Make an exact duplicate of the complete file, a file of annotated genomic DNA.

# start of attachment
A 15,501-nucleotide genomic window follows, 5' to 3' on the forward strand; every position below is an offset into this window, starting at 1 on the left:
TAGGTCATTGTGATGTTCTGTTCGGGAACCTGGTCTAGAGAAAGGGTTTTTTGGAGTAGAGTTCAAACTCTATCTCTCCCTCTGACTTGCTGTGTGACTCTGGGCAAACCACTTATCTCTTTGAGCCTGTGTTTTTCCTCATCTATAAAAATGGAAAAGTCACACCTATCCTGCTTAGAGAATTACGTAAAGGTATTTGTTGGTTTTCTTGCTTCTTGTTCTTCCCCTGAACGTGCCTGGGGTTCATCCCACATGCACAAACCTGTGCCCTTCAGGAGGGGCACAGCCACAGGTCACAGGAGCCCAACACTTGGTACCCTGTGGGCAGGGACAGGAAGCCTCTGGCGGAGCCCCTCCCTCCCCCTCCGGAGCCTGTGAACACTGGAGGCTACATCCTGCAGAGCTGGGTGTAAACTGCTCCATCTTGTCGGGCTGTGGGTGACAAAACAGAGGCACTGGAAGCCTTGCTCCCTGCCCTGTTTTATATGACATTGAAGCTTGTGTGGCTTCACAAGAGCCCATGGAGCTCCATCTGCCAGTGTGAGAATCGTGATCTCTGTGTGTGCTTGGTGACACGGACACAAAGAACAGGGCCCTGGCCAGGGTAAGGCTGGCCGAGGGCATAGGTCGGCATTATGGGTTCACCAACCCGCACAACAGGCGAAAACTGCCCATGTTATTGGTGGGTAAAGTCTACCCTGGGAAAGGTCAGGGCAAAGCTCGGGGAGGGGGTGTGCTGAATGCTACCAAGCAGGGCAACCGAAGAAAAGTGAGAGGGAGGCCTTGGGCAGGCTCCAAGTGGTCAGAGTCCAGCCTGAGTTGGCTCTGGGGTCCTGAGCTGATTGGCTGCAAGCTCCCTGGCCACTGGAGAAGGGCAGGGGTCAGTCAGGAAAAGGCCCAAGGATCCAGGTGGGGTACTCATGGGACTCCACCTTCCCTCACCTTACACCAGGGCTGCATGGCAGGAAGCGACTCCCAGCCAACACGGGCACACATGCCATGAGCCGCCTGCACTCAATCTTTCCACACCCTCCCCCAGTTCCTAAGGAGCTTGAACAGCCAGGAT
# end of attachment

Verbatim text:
A 15,501-nucleotide genomic window follows, 5' to 3' on the forward strand; every position below is an offset into this window, starting at 1 on the left:
TAGGTCATTGTGATGTTCTGTTCGGGAACCTGGTCTAGAGAAAGGGTTTTTTGGAGTAGAGTTCAAACTCTATCTCTCCCTCTGACTTGCTGTGTGACTCTGGGCAAACCACTTATCTCTTTGAGCCTGTGTTTTTCCTCATCTATAAAAATGGAAAAGTCACACCTATCCTGCTTAGAGAATTACGTAAAGGTATTTGTTGGTTTTCTTGCTTCTTGTTCTTCCCCTGAACGTGCCTGGGGTTCATCCCACATGCACAAACCTGTGCCCTTCAGGAGGGGCACAGCCACAGGTCACAGGAGCCCAACACTTGGTACCCTGTGGGCAGGGACAGGAAGCCTCTGGCGGAGCCCCTCCCTCCCCCTCCGGAGCCTGTGAACACTGGAGGCTACATCCTGCAGAGCTGGGTGTAAACTGCTCCATCTTGTCGGGCTGTGGGTGACAAAACAGAGGCACTGGAAGCCTTGCTCCCTGCCCTGTTTTATATGACATTGAAGCTTGTGTGGCTTCACAAGAGCCCATGGAGCTCCATCTGCCAGTGTGAGAATCGTGATCTCTGTGTGTGCTTGGTGACACGGACACAAAGAACAGGGCCCTGGCCAGGGTAAGGCTGGCCGAGGGCATAGGTCGGCATTATGGGTTCACCAACCCGCACAACAGGCGAAAACTGCCCATGTTATTGGTGGGTAAAGTCTACCCTGGGAAAGGTCAGGGCAAAGCTCGGGGAGGGGGTGTGCTGAATGCTACCAAGCAGGGCAACCGAAGAAAAGTGAGAGGGAGGCCTTGGGCAGGCTCCAAGTGGTCAGAGTCCAGCCTGAGTTGGCTCTGGGGTCCTGAGCTGATTGGCTGCAAGCTCCCTGGCCACTGGAGAAGGGCAGGGGTCAGTCAGGAAAAGGCCCAAGGATCCAGGTGGGGTACTCATGGGACTCCACCTTCCCTCACCTTACACCAGGGCTGCATGGCAGGAAGCGACTCCCAGCCAACACGGGCACACATGCCATGAGCCGCCTGCACTCAATCTTTCCACACCCTCCCCCAGTTCCTAAGGAGCTTGAACAGCCAGGAT